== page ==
Published 30th August 2012 by Quercus
An unidentified corpse is recovered from a Lewis peat bog; the only clue to its identity being a DNA sibling match to a local farmer. But this islander, Tormod Macdonald – now an elderly man suffering from dementia – has always claimed to be an only child. When Tormod’s family approach Fin Macleod for help, Fin feels duty-bound to solve the mystery.
Book one in the Lewis Trilogy The Blackhouse
This is the second part of the Lewis Trilogy and once again we are back in Scotland, with Fin Macleod.
A body is found in a Lewis peat bog, well preserved and linked genetically to a local man. The man is Tormod Macdonald, a relative of Fin’s ex-girlfriend. Tormod is suffering from dementia and is not able to help identifying the body. His mind is confused. Fin is no longer in the police force and has come back to stay on the island. George Gunn, the local policeman, and Finn both try to identify the body in the peat bog and to find the truth about the past. Who is Tormod Macdonald and what happened to him as a child?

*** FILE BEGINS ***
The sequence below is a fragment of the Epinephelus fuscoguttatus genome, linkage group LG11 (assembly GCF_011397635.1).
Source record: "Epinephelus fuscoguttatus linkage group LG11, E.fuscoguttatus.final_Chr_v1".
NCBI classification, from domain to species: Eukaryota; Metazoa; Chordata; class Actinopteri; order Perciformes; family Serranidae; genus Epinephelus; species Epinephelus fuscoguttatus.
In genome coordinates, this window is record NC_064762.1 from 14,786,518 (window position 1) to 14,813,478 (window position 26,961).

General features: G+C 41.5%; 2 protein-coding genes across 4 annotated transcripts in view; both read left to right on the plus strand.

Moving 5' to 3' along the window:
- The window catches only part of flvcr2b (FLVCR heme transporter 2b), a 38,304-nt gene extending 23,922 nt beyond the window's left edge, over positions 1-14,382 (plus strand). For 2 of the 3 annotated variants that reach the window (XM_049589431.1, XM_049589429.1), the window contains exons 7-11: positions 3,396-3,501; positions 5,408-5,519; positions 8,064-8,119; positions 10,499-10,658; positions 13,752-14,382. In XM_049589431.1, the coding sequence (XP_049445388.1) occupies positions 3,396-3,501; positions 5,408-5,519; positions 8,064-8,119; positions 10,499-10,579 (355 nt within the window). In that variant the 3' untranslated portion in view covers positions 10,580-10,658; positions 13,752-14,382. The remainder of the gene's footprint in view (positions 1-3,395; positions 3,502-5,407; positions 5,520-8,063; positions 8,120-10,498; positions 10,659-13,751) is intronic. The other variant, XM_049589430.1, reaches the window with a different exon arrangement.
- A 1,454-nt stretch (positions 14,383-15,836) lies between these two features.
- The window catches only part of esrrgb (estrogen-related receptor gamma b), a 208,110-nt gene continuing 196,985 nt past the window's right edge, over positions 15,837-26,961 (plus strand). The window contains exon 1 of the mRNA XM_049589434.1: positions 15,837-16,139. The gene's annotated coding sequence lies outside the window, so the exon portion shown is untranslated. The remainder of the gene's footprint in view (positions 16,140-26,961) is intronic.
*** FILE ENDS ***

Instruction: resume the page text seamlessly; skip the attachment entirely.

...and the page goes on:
Once again we get a story with a lovely historical slant. Tormod may not be able to speak with clarity in the present or tell his story. In the present day, Tormod is a victim of his illness and is soon kicked out by his wife. As the story travels to the past, we see Tormod’s first person account of life in the care system. I was fascinated by his time in the care home and then his resettlement on the island as a ‘homer’. Children were basically dumped with families, with little regard for their emotional needs. A very brutal time for children. It is very moving.
This is such a great mystery, with a sensitivity and a clarity about the history of the care system in remote Scotland and about dementia. I enjoyed the return of Fin and his complicated personal life. It is good to see Fin and Marsaili properly reconnecting. Fin is due a little happiness. A sad tale of the past, but one definitely worth discovering.